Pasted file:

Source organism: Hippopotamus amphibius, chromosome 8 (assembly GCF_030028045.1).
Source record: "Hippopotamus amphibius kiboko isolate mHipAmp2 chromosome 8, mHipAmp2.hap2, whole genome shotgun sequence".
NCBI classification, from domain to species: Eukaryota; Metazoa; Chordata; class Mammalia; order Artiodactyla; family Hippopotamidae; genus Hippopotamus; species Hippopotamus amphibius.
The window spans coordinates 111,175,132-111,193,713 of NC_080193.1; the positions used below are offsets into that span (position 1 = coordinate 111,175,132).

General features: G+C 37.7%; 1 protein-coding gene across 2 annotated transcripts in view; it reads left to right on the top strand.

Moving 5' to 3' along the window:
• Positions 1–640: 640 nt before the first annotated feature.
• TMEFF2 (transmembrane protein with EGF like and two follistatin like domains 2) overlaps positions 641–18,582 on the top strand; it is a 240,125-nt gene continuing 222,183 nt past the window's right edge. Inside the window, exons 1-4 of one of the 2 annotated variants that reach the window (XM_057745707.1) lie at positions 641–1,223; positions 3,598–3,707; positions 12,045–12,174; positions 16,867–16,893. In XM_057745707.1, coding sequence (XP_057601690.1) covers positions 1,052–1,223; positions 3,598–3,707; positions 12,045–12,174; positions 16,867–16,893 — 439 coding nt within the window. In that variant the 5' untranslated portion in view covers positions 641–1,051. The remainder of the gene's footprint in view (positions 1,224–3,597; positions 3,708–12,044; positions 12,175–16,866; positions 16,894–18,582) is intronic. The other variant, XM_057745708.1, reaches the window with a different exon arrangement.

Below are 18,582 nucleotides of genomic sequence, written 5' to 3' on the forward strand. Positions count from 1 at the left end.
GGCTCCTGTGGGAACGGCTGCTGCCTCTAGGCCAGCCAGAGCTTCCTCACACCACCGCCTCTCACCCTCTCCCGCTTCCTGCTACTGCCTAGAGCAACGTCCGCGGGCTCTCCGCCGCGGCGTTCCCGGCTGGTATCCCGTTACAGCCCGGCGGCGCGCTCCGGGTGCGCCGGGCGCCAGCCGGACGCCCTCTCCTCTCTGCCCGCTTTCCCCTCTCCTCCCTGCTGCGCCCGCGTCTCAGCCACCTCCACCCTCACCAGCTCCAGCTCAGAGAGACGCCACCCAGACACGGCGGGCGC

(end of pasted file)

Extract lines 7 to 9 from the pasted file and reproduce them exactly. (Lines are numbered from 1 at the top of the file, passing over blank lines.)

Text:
• Positions 1–640: 640 nt before the first annotated feature.
• TMEFF2 (transmembrane protein with EGF like and two follistatin like domains 2) overlaps positions 641–18,582 on the top strand; it is a 240,125-nt gene continuing 222,183 nt past the window's right edge. Inside the window, exons 1-4 of one of the 2 annotated variants that reach the window (XM_057745707.1) lie at positions 641–1,223; positions 3,598–3,707; positions 12,045–12,174; positions 16,867–16,893. In XM_057745707.1, coding sequence (XP_057601690.1) covers positions 1,052–1,223; positions 3,598–3,707; positions 12,045–12,174; positions 16,867–16,893 — 439 coding nt within the window. In that variant the 5' untranslated portion in view covers positions 641–1,051. The remainder of the gene's footprint in view (positions 1,224–3,597; positions 3,708–12,044; positions 12,175–16,866; positions 16,894–18,582) is intronic. The other variant, XM_057745708.1, reaches the window with a different exon arrangement.

Below are 18,582 nucleotides of genomic sequence, written 5' to 3' on the forward strand. Positions count from 1 at the left end.